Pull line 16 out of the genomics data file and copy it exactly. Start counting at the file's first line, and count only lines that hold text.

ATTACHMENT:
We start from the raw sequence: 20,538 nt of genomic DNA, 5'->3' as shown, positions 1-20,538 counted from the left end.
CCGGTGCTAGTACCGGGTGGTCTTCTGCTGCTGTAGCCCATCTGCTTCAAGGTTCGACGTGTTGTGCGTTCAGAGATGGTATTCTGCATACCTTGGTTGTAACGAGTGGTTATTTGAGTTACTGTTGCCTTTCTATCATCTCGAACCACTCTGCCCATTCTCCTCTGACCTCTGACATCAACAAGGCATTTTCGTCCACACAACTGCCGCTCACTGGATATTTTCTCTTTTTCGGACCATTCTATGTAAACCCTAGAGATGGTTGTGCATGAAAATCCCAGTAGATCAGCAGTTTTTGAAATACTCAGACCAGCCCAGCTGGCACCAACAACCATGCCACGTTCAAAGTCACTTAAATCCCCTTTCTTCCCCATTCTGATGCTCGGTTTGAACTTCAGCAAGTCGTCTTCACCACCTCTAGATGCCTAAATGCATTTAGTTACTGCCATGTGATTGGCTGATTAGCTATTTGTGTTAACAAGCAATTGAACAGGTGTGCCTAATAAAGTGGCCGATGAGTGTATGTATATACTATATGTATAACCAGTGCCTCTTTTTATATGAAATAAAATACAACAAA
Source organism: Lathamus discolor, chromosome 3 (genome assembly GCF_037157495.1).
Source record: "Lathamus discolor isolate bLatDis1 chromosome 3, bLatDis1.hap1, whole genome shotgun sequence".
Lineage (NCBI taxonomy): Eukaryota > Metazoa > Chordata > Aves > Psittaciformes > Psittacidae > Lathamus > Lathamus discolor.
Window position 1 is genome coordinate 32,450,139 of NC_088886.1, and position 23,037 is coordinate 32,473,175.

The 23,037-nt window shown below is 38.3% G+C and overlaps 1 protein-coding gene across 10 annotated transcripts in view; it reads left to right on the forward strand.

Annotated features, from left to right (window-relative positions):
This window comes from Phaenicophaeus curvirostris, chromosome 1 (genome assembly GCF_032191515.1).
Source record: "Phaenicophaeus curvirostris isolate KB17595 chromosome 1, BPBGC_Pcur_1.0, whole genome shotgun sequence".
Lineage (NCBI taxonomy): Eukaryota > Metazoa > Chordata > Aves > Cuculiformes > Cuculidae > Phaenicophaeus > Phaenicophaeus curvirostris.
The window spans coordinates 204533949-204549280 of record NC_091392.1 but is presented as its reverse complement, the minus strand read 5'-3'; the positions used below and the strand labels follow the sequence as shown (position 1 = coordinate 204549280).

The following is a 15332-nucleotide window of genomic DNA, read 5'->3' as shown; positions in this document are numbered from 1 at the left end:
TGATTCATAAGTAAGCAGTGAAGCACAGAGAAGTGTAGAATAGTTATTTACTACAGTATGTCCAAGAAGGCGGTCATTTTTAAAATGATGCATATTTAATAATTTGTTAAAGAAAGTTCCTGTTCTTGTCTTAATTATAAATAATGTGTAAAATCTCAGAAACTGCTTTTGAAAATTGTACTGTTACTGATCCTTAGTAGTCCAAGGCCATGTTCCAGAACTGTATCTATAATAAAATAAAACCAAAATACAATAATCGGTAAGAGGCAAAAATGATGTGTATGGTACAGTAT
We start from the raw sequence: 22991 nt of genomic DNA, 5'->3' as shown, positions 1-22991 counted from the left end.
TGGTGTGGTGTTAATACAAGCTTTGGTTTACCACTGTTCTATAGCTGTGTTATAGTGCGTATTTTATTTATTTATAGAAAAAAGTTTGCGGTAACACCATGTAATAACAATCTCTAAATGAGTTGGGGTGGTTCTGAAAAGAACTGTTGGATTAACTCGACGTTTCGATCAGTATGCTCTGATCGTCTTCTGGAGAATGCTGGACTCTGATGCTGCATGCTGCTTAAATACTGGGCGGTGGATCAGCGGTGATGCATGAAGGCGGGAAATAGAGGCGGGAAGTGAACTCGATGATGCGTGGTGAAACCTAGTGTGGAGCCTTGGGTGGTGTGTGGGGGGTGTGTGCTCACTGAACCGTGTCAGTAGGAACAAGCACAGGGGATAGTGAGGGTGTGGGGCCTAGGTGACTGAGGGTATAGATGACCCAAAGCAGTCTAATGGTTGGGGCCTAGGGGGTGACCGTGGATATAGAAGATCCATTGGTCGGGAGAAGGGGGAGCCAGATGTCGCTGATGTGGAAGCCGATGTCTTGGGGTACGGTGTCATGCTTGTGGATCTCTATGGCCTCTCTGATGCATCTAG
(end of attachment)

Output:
TGGTGTGGTGTTAATACAAGCTTTGGTTTACCACTGTTCTATAGCTGTGTTATAGTGCGTATTTTATTTATTTATAGAAAAAAGTTTGCGGTAACACCATGTAATAACAATCTCTAAATGAGTTGGGGTGGTTCTGAAAAGAACTGTTGGATTAACTCGACGTTTCGATCAGTATGCTCTGATCGTCTTCTGGAGAATGCTGGACTCTGATGCTGCATGCTGCTTAAATACTGGGCGGTGGATCAGCGGTGATGCATGAAGGCGGGAAATAGAGGCGGGAAGTGAACTCGATGATGCGTGGTGAAACCTAGTGTGGAGCCTTGGGTGGTGTGTGGGGGGTGTGTGCTCACTGAACCGTGTCAGTAGGAACAAGCACAGGGGATAGTGAGGGTGTGGGGCCTAGGTGACTGAGGGTATAGATGACCCAAAGCAGTCTAATGGTTGGGGCCTAGGGGGTGACCGTGGATATAGAAGATCCATTGGTCGGGAGAAGGGGGAGCCAGATGTCGCTGATGTGGAAGCCGATGTCTTGGGGTACGGTGTCATGCTTGTGGATCTCTATGGCCTCTCTGATGCATCTAG